Farmers sue, say GMO hurt corn prices

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Farm Forum

China’s refusal to buy corn from the United States in 2013 because it may have contained genetically modified seed has spawned lawsuits by farmers and major grain companies against the Swiss company Syngenta, which developed the seed.

“It was a co-mingling of a non-approved GMO that hadn’t been approved by the Eastern Rim countries. It was introduced into the market, and when the first bag of corn was rejected by China, corn prices started to drop. They started turning around barges of several million metric tons of corn,” said Minneapolis attorney Dan Homolka, who is among a group of lawyers recruiting farmers as clients in lawsuits.

The modified seed, known as Viptera, was approved for planting in the United States in 2010 and Syngenta asked China to allow its import. Syngenta began selling the modified seed before China’s approval and China cut off imports from America in 2013.

“It was approved in the United States, but it hadn’t been approved in the market and (Syngenta) killed the market,” Homolka said. “We’re not anti-GMO corn lawyers. It’s just an economic condition that occurred.”

The seeds are genetically modified so that earworms and cutworms won’t eat the corn plant.

The lawsuits alleged the plants from the modified seed cross pollinates with other corn plants, effectively causing the potential for all corn seed to be “contaminated.”

The lawsuits claim China’s ban cut U.S. corn exports by 85 percent.

Attorneys in the case say farmers nationwide lost an estimated $6.3 billion as corn prices plunged from about $7.50 a bushel to around $3.50 a year later.

Bruce Peterson, a Northfield farmer and president of the Minnesota Corn Growers Association, isn’t convinced the GMO seed and China’s reaction had as much to do with corn prices falling as other market pressures.

“China made this announcement and the price did drop, but it was also a period we were growing bigger crops. So I think supply and demand had more to do with it. The higher-priced corn was bound to come down,” Peterson said.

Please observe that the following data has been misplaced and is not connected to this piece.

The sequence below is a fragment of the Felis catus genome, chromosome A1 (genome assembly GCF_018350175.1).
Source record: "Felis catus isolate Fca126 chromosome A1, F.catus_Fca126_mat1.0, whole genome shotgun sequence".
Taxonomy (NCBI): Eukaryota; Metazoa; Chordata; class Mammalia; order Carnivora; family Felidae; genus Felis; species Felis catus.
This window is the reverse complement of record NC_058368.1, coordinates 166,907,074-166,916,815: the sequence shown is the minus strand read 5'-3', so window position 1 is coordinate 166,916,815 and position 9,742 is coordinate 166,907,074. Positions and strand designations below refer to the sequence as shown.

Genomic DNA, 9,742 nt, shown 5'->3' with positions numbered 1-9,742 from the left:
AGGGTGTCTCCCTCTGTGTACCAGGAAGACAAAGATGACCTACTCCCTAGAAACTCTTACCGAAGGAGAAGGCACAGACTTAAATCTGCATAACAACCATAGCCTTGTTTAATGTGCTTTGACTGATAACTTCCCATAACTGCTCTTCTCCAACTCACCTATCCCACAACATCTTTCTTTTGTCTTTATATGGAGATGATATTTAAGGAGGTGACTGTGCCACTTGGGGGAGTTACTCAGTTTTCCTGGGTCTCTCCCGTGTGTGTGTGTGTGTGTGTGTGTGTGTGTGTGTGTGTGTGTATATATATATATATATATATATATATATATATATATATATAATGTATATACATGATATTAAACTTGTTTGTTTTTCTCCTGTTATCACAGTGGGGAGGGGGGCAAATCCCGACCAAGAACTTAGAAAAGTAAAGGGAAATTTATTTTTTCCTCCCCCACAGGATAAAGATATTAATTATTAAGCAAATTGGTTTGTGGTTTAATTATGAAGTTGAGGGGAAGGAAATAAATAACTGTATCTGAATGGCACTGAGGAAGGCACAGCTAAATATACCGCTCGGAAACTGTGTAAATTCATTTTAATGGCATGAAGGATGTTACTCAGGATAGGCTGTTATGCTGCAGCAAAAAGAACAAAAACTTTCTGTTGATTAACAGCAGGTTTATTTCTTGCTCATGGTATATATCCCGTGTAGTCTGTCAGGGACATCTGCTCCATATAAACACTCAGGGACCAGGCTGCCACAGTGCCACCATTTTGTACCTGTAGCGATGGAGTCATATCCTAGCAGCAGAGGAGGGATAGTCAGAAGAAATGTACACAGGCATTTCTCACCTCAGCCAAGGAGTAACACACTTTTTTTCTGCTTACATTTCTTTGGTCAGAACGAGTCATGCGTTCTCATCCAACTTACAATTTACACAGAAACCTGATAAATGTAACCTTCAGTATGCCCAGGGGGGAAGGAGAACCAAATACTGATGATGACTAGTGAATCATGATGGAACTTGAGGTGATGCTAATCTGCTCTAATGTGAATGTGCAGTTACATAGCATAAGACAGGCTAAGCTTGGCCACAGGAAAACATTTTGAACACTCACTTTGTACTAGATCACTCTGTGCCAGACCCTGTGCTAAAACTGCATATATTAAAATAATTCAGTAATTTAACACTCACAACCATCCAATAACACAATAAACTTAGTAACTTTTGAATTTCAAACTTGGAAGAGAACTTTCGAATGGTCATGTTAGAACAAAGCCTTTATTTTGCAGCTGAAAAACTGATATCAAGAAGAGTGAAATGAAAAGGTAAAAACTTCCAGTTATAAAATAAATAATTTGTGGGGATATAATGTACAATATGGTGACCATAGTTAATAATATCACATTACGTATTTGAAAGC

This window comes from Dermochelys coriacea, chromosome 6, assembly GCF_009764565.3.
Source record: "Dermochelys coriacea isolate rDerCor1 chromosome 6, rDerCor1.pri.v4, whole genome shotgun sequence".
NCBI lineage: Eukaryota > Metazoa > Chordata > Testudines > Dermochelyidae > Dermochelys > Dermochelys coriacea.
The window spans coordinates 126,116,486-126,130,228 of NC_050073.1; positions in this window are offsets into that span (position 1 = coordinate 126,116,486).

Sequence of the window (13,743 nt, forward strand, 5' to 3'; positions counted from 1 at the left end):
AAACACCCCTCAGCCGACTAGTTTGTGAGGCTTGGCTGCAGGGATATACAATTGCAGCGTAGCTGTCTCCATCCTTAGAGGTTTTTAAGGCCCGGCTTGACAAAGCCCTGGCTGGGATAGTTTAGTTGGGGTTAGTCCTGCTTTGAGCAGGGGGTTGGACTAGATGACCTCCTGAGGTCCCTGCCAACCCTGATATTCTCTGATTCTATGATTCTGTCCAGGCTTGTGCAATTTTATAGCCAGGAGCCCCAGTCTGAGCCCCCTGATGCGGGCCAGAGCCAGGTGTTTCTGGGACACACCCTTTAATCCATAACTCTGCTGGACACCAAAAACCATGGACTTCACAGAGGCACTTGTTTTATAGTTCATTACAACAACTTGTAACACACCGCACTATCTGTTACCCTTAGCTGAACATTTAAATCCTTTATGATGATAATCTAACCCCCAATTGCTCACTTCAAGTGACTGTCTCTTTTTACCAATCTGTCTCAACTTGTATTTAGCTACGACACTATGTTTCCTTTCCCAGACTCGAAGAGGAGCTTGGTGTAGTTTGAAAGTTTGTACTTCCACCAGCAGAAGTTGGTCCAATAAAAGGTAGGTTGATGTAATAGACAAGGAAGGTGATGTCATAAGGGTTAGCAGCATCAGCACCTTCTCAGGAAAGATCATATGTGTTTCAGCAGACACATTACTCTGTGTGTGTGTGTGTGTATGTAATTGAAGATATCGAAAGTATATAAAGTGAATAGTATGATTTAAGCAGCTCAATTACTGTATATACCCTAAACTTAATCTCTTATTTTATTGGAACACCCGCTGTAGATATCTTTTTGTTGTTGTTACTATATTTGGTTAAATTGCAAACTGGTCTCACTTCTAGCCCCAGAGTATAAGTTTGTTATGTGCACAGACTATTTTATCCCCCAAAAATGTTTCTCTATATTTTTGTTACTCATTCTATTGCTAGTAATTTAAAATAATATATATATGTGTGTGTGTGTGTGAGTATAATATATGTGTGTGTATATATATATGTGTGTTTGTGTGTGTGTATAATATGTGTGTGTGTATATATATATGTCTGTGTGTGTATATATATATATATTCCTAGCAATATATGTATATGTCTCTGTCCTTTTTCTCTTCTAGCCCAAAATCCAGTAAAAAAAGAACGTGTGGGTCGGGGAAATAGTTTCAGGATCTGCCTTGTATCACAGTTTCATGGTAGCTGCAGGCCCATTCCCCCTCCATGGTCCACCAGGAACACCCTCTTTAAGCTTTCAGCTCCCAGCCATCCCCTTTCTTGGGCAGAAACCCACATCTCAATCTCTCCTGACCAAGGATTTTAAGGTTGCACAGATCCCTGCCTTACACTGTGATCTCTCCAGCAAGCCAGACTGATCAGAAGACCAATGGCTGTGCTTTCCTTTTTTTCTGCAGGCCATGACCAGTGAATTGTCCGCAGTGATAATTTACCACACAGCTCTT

And Peterson said, China is known for creating trade tensions in hopes of driving down prices of commodities it buys and boosting the price of its commodities. “China uses issues like this as a tool to better their trade.”

Homolka said attorneys across the country have been filing suits on behalf of farmers. “With 88 to 92 million acres of corn in the U.S., there are a lot of people affected,” he said. Court records show that nearly 150 cases have been filed in Minnesota, with a handful coming from the Mankato area.

Since the lawsuits were filed, China has approved the import of the modified seed for food and animal feed use. But attorneys say farmers already have been damaged and deserve compensation.

Two large grain exporters, Minnesota-based Cargill and Illinois-based Trans Coastal Supply Co., are also suing Syngenta.

The lawsuit is not a class-action case but rather a “mass tort” in which farmers file individual suits. But the cases are consolidated into a single civil action. Mass torts attempt to reduce the number of court cases by taking to court a small number of cases considered to be representative of the larger pool of plaintiffs.

In this case most of the cases are being consolidated in the federal court in Kansas with one judge overseeing it.

But Homolka’s group is fighting to keep the Minnesota cases consolidated in Minnesota. He argues that because Syngenta’s North American headquarters is based in Minnesota, his clients have a legal right to have their cases handled in Minnesota courts.

Homolka said that if farmers don’t file a suit, which costs them nothing, they will most likely not be included in any eventual settlement. He and his team have been holding town hall meetings around the state to tell farmers about the case.

“We talk to potential clients and they can ask us questions. They actually meet the attorneys who are going to represent them.”

There is some precedence in the GMO case. In 2011 Bayer AG agreed to a $750 million settlement resolving claims with about 11,000 U.S. farmers who said a strain of the company’s genetically modified rice tainted crops and ruined their export value.

Paul Minehart, head of corporate communications for Syngenta in North America, said in an emailed statement that the company has followed all regulatory and legal requirements regarding Viptera.

“Syngenta believes that the lawsuits are without merit and strongly upholds the right of growers to have access to approved new technologies that can increase both their productivity and their profitability,” he said.

“Viptera has demonstrated major benefits for growers, preventing significant yield and grain quality losses resulting from damage by a broad spectrum of lepidopteran pests.”